Excerpt from Black River by S.M. Hulse, plus links to reviews, author biography & more

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Black River

A Novel

by S.M. Hulse

Black River by S.M. Hulse X
Black River by S.M. Hulse
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  • First Published:
    Jan 2015, 240 pages

    Paperback:
    Jan 2016, 240 pages

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Sarah Tomp
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About this Book

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So there it was. Bobby Williams, getting another chance. Wes waited for shock, disbelief, but he'd kept a tally of the months and years going in his head, and he knew the math was right. He wasn't naïve. Money played a role in parole decisions, and space, and manpower, and politics. All sorts of things that had nothing to do with justice. He could accept that. What made him angriest, then, wasn't anything to do with the DOC or the state or the parole board, but the fact that Williams's name still brought with it the memory of the sloppy crunch of breaking bone, that it still sent Wes's gut into spasm and set his heart racing. That the mere memory of the man still brought forth these symptoms of fear.

He heard the grind of gravel and looked up. Arthur Farmer - once Wes's friend and neighbor, widower to Claire's sister - was only a few yards away, scuffing his boot heels in the driveway so Wes would hear him coming. His horse stood on the other side of the property fenceline, stock-still, its reins dropped to the ground. Farmer stopped when he was still a little farther away than most folks would've come. He nodded. Knew better than to offer his hand. "Wesley."

He looked older, of course - Wes so plainly saw age on everyone but himself - but in no way frail. Be like an ox till the day he died. A wide white mustache hid his upper lip, and a dusty bone-colored felt hat covered what had to be a balding head. Farmer was almost seventy now, and his blue eyes were rheumy and seemed to have faded in the years since Wes had last seen him, like paint exposed to years of sun and wind and snow. Looked right at you, so damned sincere.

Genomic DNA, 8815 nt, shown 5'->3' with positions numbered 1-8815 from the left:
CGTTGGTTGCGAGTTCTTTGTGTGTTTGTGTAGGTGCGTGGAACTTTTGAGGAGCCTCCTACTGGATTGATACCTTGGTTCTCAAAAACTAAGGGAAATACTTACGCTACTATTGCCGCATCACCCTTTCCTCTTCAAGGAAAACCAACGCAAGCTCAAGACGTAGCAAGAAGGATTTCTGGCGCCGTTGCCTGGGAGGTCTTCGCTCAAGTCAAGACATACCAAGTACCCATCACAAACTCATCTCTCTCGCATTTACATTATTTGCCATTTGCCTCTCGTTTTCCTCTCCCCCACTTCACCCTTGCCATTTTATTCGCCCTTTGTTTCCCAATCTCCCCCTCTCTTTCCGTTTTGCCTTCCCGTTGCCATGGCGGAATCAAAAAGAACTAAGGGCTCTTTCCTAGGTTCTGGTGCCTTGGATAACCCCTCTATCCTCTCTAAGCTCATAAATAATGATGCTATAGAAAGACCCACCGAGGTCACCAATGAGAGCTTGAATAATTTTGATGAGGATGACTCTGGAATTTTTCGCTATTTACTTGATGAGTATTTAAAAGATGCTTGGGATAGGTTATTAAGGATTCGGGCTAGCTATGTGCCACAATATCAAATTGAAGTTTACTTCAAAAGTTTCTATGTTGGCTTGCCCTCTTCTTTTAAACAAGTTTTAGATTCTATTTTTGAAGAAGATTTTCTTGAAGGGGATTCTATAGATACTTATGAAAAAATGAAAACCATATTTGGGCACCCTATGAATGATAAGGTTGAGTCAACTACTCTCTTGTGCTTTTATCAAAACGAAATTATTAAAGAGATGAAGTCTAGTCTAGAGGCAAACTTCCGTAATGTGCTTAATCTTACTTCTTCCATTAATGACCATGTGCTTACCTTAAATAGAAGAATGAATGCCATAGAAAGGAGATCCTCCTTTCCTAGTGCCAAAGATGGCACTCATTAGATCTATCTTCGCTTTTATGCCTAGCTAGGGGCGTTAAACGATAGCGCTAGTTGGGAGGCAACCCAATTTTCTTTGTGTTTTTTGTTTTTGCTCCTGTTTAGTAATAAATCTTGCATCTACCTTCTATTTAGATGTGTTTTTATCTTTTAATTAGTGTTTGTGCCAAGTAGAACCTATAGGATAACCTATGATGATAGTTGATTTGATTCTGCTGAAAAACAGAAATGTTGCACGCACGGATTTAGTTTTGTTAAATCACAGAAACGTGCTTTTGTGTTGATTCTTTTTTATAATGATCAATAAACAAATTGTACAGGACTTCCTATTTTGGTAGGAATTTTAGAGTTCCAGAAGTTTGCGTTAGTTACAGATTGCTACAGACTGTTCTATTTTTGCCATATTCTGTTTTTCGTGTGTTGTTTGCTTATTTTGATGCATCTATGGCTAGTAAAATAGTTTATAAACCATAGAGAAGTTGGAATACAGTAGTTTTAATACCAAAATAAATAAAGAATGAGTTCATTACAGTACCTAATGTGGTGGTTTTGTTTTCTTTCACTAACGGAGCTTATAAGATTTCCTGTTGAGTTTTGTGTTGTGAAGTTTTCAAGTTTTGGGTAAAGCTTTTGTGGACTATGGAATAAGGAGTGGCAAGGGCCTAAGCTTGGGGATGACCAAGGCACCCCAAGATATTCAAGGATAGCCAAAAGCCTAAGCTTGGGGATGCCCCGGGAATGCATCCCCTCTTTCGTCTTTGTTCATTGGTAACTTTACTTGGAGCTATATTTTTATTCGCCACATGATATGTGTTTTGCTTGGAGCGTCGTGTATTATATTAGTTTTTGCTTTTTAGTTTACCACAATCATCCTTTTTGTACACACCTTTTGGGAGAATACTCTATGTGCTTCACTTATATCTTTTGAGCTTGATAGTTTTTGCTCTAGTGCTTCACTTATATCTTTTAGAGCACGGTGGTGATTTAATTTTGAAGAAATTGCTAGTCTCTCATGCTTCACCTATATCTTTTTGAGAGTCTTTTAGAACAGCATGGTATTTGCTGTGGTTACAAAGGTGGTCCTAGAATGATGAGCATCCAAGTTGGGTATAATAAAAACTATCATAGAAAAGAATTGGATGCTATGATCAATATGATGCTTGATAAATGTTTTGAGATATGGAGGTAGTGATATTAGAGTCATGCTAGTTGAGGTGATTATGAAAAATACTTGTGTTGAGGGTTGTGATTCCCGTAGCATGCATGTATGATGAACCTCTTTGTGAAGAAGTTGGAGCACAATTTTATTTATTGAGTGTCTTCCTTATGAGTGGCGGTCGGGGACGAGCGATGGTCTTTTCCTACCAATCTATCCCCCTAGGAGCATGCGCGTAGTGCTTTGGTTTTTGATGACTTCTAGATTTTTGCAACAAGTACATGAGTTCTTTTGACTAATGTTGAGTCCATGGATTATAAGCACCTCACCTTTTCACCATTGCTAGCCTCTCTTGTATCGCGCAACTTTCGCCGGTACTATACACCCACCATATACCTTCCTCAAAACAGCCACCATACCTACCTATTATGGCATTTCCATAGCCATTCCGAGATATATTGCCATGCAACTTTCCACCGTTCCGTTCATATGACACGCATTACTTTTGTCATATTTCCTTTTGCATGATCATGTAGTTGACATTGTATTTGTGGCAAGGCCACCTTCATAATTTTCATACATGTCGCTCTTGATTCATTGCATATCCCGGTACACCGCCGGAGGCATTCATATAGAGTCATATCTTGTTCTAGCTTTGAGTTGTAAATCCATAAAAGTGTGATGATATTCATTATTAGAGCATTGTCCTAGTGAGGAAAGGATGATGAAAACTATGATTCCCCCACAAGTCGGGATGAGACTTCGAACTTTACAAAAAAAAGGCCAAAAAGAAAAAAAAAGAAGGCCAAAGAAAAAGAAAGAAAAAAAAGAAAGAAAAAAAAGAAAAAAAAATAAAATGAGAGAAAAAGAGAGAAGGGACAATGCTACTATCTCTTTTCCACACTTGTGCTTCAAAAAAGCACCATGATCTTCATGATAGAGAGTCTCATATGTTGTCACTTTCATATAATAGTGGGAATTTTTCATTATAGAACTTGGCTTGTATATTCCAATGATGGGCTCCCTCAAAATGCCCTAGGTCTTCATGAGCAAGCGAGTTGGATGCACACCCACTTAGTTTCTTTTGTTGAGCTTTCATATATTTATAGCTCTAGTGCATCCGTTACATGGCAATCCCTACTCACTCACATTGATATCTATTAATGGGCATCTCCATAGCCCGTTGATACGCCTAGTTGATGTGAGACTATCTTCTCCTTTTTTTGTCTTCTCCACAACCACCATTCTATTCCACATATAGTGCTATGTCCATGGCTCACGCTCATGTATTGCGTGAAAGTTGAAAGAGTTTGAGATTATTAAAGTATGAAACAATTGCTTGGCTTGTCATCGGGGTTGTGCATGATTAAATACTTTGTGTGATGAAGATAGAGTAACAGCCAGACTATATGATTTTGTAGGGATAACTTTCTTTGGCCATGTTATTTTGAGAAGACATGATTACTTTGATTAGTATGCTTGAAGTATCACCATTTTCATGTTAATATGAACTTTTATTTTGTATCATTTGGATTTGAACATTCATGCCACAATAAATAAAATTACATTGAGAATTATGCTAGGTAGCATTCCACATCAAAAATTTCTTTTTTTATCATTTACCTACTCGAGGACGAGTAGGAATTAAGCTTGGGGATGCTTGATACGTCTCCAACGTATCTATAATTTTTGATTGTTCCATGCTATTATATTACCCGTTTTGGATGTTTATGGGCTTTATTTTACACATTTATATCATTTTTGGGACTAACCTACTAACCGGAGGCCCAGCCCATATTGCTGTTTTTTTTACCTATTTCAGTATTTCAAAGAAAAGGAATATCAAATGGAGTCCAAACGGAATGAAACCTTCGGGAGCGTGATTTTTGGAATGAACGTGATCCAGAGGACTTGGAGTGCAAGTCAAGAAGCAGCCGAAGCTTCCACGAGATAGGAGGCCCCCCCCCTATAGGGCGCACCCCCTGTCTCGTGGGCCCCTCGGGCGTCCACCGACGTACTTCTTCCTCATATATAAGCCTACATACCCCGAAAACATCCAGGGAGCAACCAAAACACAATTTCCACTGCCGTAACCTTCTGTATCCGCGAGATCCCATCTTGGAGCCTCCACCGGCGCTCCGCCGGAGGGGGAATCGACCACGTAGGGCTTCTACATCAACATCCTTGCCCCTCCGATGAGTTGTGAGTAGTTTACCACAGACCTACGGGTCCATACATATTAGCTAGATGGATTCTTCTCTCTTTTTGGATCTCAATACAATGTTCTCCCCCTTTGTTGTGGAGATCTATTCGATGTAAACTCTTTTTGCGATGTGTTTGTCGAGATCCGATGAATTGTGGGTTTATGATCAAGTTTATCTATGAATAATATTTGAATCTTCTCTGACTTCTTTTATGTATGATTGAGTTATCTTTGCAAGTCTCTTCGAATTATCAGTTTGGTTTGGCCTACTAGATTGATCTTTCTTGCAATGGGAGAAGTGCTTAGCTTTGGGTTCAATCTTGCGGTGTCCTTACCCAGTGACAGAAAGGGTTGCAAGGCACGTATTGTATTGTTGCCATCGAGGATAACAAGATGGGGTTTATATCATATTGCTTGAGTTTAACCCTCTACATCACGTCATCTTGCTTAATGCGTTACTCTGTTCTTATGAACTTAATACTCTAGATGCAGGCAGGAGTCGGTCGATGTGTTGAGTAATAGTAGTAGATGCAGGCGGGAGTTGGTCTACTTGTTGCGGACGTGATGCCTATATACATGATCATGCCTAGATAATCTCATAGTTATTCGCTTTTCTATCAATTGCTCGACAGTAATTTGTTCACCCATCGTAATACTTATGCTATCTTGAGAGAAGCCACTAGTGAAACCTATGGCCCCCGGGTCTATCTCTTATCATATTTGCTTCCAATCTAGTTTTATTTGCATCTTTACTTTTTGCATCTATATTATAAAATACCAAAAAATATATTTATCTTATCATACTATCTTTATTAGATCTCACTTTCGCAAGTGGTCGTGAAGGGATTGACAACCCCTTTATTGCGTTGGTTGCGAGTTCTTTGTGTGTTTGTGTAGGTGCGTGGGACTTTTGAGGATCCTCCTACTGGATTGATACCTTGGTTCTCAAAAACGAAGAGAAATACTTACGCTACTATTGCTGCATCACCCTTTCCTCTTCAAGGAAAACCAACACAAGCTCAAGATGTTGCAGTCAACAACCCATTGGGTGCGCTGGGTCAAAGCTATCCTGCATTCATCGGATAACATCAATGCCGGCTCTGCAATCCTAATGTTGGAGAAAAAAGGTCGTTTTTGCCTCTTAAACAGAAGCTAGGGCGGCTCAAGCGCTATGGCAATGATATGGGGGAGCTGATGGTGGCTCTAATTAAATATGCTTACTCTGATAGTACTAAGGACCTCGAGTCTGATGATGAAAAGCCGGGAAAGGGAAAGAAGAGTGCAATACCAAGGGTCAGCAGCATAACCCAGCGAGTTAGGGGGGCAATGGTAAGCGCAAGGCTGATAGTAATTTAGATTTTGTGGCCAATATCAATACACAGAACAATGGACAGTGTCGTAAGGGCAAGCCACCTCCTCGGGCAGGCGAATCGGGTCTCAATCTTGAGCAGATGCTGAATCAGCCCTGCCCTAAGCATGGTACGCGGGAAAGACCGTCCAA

Wes stood, took one step down from the porch. "Arthur."

"I'm so sorry about Claire."

Wes didn't do well with sympathy. Never had. There would be cards piling up back at home, well-meaning but trite condolences, and he'd toss them all unopened. "Well." He took another step down to the gravel, rocked a stone against the sole of his boot. "Known for a long time she might not make it."

Farmer looked sideways, like Wes had done something it wasn't polite to stare at. "Shame a lady like her should have to go through that."

"Deserved better," Wes agreed. He listened to his own voice critically, made an adjustment as he spoke. He knew how to do that, control tone and note. Music, really.

"Will there be a service?"

"No. Claire didn't really believe in all that."

"I remember."

"She wants to be buried near her sister."

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Excerpted from Black River by S.M. Hulse. Copyright © 2015 by S.M. Hulse. Excerpted by permission of Houghton Mifflin Harcourt. All rights reserved. No part of this excerpt may be reproduced or reprinted without permission in writing from the publisher.

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